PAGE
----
Moving forwards whilst looking into the past, this weekend’s top shows engage with notions of time. From future cities to manufactured histories, the subject matter in these exhibitions surpasses the temporal world to offer new visions of reality.
Erik Madigan Heck: Old Future, Nicholas Metivier Gallery, Ontario
“As long as you’re transforming what resonates into something new, that’s art-making.” Nicholas Metivier Gallery brings together a selection of bright, painterly images by fashion photographer Madigan Heck (b. 1983). Looking to art history for inspiration, Heck blurs the boundaries between old and new to create timeless compositions that balance light, colour, form and texture. Until 5 May. Find out more here.
Tomás Saraceno: Solar Rhythms, Tanya Bonakdar Gallery, New York
Influenced by science, engineering and architecture, Saraceno’s (b. 1973) innovative practice proposes new ways of living, providing viewers with a fresh perspective on the surrounding landscape. Expanding the definition of sculpture, the ongoing Air-Port-City/Cloud City project visualises a utopia of airborne cities. From 14 April. Find out more here.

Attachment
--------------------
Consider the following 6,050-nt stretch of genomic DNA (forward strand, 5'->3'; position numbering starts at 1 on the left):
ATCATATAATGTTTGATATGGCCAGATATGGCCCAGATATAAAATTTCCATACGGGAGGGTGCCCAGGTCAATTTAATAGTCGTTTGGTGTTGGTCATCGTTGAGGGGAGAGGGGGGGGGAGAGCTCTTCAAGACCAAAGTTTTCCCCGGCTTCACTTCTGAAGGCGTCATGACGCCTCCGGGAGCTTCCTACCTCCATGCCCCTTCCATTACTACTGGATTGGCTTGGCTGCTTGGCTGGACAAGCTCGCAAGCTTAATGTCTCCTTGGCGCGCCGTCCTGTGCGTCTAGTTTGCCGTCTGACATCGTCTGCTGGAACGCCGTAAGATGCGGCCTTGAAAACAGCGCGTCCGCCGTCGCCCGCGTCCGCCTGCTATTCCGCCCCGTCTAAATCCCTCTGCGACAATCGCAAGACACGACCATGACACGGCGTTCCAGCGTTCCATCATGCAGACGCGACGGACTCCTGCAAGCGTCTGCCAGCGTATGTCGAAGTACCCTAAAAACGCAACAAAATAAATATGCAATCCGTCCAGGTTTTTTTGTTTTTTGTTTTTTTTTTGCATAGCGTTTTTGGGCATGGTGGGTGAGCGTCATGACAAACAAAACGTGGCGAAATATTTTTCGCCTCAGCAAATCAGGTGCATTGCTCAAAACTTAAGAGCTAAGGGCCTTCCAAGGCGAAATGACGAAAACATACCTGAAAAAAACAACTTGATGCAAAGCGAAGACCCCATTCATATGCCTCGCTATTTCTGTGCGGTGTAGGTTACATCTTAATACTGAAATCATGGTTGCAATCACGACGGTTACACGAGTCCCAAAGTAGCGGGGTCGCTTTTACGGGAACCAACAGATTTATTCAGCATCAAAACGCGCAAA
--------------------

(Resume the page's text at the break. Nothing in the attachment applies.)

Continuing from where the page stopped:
Art and Space, Guggenheim Bilbao
Comprising over 100 works by international artists, this show examines the trajectory of abstraction, offering a renewed view of the relationship between artworks and their surrounding forces. The collection – which features installations by the likes of Iván Navarro and Lucio Fontana – emphasises the importance of gravity, light and balance. Until 15 April. Find out more here.
Vera Lutter: Turning Time, Gagosian, London
Lutter’s (b. 1960) pinhole-camera images of architecture, landscapes and industrial sites are created by transforming shipping containers into camera obscura. Investigating temporality, the works can take hours, weeks or even months to develop; the results give a unique viewing experience that engages with time in a material, yet highly conceptual way.
Until 14 April. Find out more here.
Ganzfeld “Aural”, Jewish Museum Berlin
An immersive light installation by James Turrell (b. 1943) creates a borderless arena, providing a disorientating – yet strikingly mesmerising – experience. Seeming to suspend the rules of the physical world, Ganzfeld “Aural” uses light to form a transcendental platform. The practitioner is known for an expansive body of work which expands on these concepts. Until 30 September 2019. Find out more here.
1. Erik Madigan Heck, Kasia Struss for Harper’s Bazaar, 2016.
2. Tomás Saraceno, Corvus, 2012. Courtesy Tanya Bonakdar Gallery.
3. Iván Navarro, Death Row, 2006.
4. Vera Lutter, Chrysler Building: June 14, 2014, 2014. Courtesy Gagosian Galleries.
5. James Turrell, Ganzfeld Aural.